A Virginia Senate committee has endorsed medical malpractice reform legislation that reflects a compromise between Virginia’s doctors and lawyers.
The measure does not limit awards for noneconomic damages — a feature physicians wanted to help hold down the cost of malpractice insurance. Instead, it seeks to head off frivolous claims by requiring a medical expert to certify that standards of care were violated before a malpractice suit can be filed.
Among other provisions, the bill also says a doctor’s apology for the outcome of a procedure or treatment cannot be used as evidence in a malpractice suit.
The bill was recommended by a study committee that worked with those affected, including the Virginia Medical Society and the Virginia Trial Lawyers Association, for a solution that all could live with. Sen. Kenneth Stolle, R-Virginia Beach and chairman of the Courts of Justice Committee, called it “a fragile compromise.”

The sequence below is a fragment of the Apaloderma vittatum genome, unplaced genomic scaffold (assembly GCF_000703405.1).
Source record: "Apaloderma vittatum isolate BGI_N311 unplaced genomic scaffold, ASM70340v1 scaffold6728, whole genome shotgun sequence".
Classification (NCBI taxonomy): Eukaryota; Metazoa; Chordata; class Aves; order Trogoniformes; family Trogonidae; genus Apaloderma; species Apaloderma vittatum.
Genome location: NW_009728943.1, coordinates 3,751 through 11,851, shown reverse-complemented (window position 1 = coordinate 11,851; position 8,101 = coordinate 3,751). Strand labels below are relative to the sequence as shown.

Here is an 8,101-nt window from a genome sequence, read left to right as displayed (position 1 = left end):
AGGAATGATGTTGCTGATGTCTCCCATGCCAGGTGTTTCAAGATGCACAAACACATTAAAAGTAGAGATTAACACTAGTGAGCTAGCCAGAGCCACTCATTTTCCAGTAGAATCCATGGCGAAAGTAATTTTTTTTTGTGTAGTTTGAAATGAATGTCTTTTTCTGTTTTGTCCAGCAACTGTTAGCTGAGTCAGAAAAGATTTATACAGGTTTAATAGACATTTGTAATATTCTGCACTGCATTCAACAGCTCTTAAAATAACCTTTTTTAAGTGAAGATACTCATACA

Steve Pearson, a lobbyist for the trial lawyers, said his clients came to the negotiating table reluctantly but were generally satisfied with the outcome.
Medical Society lobbyist Scott Johnson told the committee that “if everybody got a little sour taste in his mouth,” the bill is a good compromise.
The courts committee sent the bill to the Senate floor on a unanimous voice vote.
The bill is S. B. 1173.
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